‘A healthy environment and robust economy belong together’

The party is in favour of introducing incentives to encourage energy efficiency and energy reduction Keystone

The energy revolution – which could lead to fewer fossil fuels and a gradual phase-out of nuclear energy – could benefit the economy, says the Swiss Liberal Green Party.  It seeks to build a sustainable society using free market remedies. spoke to its president, Martin Bäumle.

This content was published on May 15, 2015 - 16:56

In the upcoming federal elections in October, the Liberal Greens hope to consolidate the surprising 5.4% share of the vote they received in 2011. To do so, the ambitious centrist party must first recover from a major defeat in March over their first people’s initiative. Their proposal to replace value-added tax (VAT) with an energy tax was rejected by 92% of voters, the worst result of any initiative in a long time.  Martin Bäumle, what are the two top priorities for the Liberal Green Party for the next legislature following the Swiss elections in autumn?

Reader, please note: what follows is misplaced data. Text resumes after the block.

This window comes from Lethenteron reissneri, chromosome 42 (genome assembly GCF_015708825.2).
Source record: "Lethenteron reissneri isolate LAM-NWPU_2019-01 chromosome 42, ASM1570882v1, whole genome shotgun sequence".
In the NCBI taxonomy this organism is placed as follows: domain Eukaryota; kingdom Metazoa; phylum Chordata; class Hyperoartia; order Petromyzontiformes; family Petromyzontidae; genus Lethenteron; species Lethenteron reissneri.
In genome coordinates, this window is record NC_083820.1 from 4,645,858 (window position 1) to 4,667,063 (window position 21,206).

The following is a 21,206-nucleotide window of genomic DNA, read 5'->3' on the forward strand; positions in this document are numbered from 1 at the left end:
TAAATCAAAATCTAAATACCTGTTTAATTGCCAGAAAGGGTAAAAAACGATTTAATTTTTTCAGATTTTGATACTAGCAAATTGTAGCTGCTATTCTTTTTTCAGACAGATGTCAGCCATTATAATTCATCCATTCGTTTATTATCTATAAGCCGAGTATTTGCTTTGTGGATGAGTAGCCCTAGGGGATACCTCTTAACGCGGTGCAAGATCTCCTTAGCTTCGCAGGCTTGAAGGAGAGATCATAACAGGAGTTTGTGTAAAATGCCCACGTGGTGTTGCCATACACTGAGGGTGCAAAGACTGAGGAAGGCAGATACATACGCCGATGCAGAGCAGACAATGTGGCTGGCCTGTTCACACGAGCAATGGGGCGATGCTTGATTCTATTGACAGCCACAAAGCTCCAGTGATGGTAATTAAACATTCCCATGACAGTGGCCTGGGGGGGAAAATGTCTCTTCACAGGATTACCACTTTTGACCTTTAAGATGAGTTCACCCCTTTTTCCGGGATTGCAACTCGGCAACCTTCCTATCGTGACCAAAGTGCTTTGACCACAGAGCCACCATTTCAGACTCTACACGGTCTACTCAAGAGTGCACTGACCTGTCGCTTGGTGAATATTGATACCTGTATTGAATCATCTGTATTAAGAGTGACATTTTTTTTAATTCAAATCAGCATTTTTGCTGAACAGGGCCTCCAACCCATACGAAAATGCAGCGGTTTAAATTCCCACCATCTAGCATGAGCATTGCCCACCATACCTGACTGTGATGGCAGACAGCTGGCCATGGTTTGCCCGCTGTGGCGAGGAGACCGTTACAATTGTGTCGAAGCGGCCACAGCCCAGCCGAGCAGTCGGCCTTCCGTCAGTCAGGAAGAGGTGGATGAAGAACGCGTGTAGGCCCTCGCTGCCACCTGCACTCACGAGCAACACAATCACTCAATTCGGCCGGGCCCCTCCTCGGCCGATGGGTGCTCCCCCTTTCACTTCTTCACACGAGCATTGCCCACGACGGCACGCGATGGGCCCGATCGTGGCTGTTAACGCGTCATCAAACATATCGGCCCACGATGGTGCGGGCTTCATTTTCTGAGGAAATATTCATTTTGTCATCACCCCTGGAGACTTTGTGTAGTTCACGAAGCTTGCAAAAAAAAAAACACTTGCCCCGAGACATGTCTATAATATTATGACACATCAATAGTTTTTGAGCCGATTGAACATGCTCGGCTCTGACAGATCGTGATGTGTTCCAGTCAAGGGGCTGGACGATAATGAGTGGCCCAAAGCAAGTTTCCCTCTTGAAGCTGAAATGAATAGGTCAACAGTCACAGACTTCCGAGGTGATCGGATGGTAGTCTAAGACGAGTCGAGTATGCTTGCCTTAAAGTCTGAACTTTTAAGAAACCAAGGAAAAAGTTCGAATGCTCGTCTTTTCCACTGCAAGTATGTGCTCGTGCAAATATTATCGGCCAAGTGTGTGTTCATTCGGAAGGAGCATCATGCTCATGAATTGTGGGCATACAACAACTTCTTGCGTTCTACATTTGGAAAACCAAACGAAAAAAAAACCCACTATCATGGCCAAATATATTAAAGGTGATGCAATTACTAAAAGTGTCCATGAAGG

Martin Bäumle: Firstly, to implement the energy revolution using free market means as much as possible. We are in favour of introducing incentives to encourage energy efficiency and energy reduction so we can reduce damage to the environment and build a sustainable society. Secondly, we seek to preserve and strengthen Switzerland as a good place to live and do business. This is the reason we support, for example, the development and expansion of the Swiss Innovation Park. The Liberal Greens want to reconcile sustainable environmental development with broad economic interests. Are they not opposing objectives?

M.B.: No, quite the opposite. A healthy environment and robust economy inevitably belong together. If not all is well with the environment, then people suffer and the economy can no longer function. On the other hand, businesses can also make money from environmental development.